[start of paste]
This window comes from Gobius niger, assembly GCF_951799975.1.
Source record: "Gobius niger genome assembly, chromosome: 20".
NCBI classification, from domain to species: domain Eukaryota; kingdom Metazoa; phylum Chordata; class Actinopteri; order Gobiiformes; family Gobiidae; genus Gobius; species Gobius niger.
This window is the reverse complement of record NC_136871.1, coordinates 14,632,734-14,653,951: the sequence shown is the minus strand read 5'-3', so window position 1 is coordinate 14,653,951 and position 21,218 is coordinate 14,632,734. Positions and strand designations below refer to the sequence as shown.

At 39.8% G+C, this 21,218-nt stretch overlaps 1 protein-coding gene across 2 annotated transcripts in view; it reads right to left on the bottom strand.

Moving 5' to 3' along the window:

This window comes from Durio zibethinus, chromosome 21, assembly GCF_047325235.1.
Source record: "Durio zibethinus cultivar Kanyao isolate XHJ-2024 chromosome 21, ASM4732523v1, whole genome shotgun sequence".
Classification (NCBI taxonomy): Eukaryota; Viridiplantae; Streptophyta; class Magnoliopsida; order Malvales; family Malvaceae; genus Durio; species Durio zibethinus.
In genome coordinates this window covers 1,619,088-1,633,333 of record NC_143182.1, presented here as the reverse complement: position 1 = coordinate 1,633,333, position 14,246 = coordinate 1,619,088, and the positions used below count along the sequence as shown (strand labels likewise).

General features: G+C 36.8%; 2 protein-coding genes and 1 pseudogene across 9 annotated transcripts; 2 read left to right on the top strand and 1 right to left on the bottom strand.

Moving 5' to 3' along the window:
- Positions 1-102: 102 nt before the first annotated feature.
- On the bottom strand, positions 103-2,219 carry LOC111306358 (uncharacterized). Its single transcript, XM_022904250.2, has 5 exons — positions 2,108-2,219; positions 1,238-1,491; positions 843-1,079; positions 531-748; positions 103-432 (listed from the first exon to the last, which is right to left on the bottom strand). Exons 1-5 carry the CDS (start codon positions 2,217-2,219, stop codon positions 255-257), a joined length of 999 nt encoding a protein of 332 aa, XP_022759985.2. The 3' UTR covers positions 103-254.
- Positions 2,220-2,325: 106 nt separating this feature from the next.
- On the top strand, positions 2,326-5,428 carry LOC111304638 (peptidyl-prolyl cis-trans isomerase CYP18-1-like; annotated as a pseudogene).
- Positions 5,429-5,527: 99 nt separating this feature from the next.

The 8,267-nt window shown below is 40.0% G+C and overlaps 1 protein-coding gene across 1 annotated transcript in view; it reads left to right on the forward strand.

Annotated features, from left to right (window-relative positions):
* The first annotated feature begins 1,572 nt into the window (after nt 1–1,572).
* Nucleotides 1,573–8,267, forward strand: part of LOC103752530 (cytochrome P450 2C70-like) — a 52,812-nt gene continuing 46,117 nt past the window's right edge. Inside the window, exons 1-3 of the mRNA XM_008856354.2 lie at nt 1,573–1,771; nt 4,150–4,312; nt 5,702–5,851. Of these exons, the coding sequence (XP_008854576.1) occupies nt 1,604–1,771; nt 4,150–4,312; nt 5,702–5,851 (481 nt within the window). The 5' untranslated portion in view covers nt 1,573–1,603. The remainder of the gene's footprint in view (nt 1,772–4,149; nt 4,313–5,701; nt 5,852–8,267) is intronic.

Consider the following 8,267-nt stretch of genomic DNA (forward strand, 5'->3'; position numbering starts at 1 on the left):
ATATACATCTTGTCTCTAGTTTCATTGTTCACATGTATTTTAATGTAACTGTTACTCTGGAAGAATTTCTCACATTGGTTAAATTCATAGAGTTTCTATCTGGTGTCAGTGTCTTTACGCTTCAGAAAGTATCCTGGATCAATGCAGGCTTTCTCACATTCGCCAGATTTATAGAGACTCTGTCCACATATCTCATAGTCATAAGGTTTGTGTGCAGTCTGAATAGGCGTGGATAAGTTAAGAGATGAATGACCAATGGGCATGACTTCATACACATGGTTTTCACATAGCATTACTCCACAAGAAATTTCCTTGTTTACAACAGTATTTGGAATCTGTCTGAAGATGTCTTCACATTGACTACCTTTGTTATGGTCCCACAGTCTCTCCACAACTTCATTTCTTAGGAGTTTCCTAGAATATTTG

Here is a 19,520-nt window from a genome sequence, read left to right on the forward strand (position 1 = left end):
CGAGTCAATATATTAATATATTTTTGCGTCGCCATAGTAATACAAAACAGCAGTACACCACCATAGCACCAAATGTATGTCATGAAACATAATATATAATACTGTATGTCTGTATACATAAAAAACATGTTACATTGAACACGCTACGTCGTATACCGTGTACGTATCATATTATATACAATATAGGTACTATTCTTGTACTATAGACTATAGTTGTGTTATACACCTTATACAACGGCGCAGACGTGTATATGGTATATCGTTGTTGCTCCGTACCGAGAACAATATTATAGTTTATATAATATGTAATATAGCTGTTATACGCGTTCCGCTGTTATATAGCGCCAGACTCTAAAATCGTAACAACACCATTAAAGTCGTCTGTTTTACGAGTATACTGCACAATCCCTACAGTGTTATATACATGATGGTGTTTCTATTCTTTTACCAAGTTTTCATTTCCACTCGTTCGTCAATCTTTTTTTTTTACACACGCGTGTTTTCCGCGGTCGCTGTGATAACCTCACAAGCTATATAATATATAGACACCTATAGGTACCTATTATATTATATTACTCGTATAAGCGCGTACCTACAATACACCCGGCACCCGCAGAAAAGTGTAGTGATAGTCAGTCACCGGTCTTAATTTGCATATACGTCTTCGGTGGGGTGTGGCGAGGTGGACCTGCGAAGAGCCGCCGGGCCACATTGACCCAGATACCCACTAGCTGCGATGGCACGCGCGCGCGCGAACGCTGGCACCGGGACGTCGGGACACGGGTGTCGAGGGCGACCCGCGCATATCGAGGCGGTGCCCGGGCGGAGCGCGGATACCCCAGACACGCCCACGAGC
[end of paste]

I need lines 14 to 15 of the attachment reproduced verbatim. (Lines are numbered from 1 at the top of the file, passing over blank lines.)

- On the bottom strand, positions 103-2,219 carry LOC111306358 (uncharacterized). Its single transcript, XM_022904250.2, has 5 exons — positions 2,108-2,219; positions 1,238-1,491; positions 843-1,079; positions 531-748; positions 103-432 (listed from the first exon to the last, which is right to left on the bottom strand). Exons 1-5 carry the CDS (start codon positions 2,217-2,219, stop codon positions 255-257), a joined length of 999 nt encoding a protein of 332 aa, XP_022759985.2. The 3' UTR covers positions 103-254.
- Positions 2,220-2,325: 106 nt separating this feature from the next.